WORLD and Olympic champion Shelly-Ann Fraser-Pryce has sent a warning she will be hard to beat in the defence of her IAAF World Championships 100m title later this year after clocking a worldleading 10.81 seconds (1.7m/s) to win the Diamond League race at the Prefontaine Classic at Hayward Field in Eugene, Oregon, yesterday.
A number of fast times were run at the meet that traditionally showcases middleto long-distance events, threatening to turn it into a festival of speed with Justin Gatlin running the 200m with a personal best equalling 19.68 seconds (0.9m/s) and Grenada’s Kirani James winning the men’s 400m in 43.95 seconds.
Eight world-leading performances were done over the two days of the event that started Friday evening with six women running under 10.90 seconds in almost perfect sprinting conditions at Hayward Field.
After a disappointing fifth place in her most recent Diamond League outing in Shanghai, China, Fraser-Pryce appeared close to her devastating best as she used her bullet start to get a lead on the field before holding off Murielle Ahouré of the Ivory Coast, both given the same time with the Jamaican being given the nod by 2,000th of a second, the width of a thread on their uniforms.
American Tori Bowie, the fastest woman last year, was in third place in 10.82 seconds, just off her personal best of 10.80 seconds, while Nigeria’s Commonwealth Games champion Blessing Okagbare was fourth in 10.87 seconds, her season’s best.
Minutes earlier, Elaine Thompson, the surprise package of the season so far, was just edged to the line by American World Championships finalist English Gardner, both timed in 10.82 seconds, but separated ironically by the same 2,000th of a second as the other race.
Thompson had come into the event with the worldleading 10.92 seconds she had run at the UTech Classic in Kingston, but lost out the race when Gardner just dipped at the line ahead of her.
Brazilian Rosangela Christina Oliveria Santos was third in 11.04 seconds. Gatlin, who leads the men’s 100m ranking, continued where he left off last season, powering his way to the top of the ladder in the 200m in his first race over the distance this season, equalling his personal best set last year.
South Africa’s Anaso Jobodwana ran his personal best 20.04 seconds for second, beating Jamaica’s Nickel Ashmeade, who was third in 20.18 seconds, his season’s best.
His countryman Julian Forte was fifth in 20.41 seconds. In the 100m, American Tyson Gay ran a fast 9.88 seconds (1.5m/s), third fastest so far this year to win in his first individual race of the season.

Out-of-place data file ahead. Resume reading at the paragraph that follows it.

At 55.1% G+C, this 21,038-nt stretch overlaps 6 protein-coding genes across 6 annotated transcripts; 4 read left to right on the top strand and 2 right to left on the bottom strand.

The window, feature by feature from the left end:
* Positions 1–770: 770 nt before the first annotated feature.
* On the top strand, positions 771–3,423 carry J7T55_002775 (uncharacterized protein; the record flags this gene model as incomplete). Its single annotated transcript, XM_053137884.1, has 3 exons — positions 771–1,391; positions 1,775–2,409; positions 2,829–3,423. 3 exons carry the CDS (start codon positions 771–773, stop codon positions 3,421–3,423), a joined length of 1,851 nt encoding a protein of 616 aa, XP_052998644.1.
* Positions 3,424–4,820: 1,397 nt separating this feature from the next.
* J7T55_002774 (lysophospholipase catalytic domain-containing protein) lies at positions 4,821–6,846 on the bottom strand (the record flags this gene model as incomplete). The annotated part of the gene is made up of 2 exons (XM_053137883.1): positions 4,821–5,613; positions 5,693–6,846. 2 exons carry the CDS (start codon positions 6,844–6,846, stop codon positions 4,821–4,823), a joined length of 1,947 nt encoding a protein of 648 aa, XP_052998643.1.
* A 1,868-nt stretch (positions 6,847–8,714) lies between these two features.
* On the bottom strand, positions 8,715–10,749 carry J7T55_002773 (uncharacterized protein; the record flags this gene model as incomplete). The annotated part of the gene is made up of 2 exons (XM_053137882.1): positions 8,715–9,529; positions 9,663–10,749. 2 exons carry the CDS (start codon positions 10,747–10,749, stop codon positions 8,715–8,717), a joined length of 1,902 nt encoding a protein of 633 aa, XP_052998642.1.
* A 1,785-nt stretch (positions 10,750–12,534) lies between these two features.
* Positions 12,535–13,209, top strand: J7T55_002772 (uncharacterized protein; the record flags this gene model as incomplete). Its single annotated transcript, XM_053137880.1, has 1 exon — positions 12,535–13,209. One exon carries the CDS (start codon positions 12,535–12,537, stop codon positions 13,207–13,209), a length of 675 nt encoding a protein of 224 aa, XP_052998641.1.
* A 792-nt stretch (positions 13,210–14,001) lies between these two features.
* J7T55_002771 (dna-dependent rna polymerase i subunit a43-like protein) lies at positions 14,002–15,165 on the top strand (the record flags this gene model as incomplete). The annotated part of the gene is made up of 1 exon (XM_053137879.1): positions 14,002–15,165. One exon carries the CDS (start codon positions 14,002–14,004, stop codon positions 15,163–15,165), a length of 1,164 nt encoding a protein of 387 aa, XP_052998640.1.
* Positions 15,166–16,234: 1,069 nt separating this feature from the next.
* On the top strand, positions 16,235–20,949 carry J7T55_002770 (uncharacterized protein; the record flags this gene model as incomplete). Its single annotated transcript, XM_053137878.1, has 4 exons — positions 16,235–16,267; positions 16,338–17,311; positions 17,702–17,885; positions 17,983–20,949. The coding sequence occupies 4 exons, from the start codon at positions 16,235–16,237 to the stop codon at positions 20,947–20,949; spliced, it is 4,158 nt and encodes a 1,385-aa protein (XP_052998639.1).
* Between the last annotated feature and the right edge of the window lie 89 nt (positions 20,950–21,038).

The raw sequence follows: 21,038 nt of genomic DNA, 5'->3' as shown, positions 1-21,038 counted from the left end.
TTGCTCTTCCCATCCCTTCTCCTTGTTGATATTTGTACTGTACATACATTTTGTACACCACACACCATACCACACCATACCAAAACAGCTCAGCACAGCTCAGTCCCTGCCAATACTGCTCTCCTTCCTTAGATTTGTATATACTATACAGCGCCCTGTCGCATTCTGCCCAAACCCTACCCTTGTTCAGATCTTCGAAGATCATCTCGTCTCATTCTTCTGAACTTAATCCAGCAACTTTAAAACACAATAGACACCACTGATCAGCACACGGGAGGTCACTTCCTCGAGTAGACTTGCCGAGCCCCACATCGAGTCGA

Mike Rodgers was second in 9.90 seconds, beating China’s Bingtian Su, who set a national record of 9.99 seconds, the first Asian under 10.00 seconds.
He did the same time as 39-year-old Kim Collins, while Jamaica’s Nesta Carter was fifth with 10.02 seconds. Commonwealth Games champion Stephenie Ann McPherson ran a season’s best 50.40 seconds for third place in the women’s 400m which was won by American Alyson Felix in her first one-lap race of the season.
Felix got off to a fast start and came off the last curve in front, running away to win in 50.05 seconds, second fastest in the world so far to Sanya Richards-Ross, who was second in 50.29 seconds, her second successive runner-up spot in the Diamond League series.
McPherson, who improved on her previous best of 50.93 seconds that she ran in Doha two weeks ago, finished strong, while Novlene Williams-Mills was sixth in 51.89 seconds and Christine Day eighth in 52.29 seconds.
Andrew Riley, the Commonwealth Games champion, ran a season’s best 13.28 seconds (1.5m/s) for sixth place as France’s Pascal Martinot-Lagarde ran a worldleading 13.06 seconds to upset the field. World record holder Aries Merritt, who is coming back from injuries, was second in a season best 13.12 seconds, while World Champion David Oliver recovered from a poor start to pace third in 13.14 seconds.
World junior champion and national junior record holder Jaheel Hyde had a rough introduction to the senior ranks as he finished seventh in his first major senior outing in the 400m hurdles.
The 18-year-old Hyde, who covered himself in glory on the same track nine months ago when he won the World Junior Championships, struggled around the track and clocked 50.80 seconds, well off his personal best 49.02 seconds done at the ISSA Boys’ Champs in March.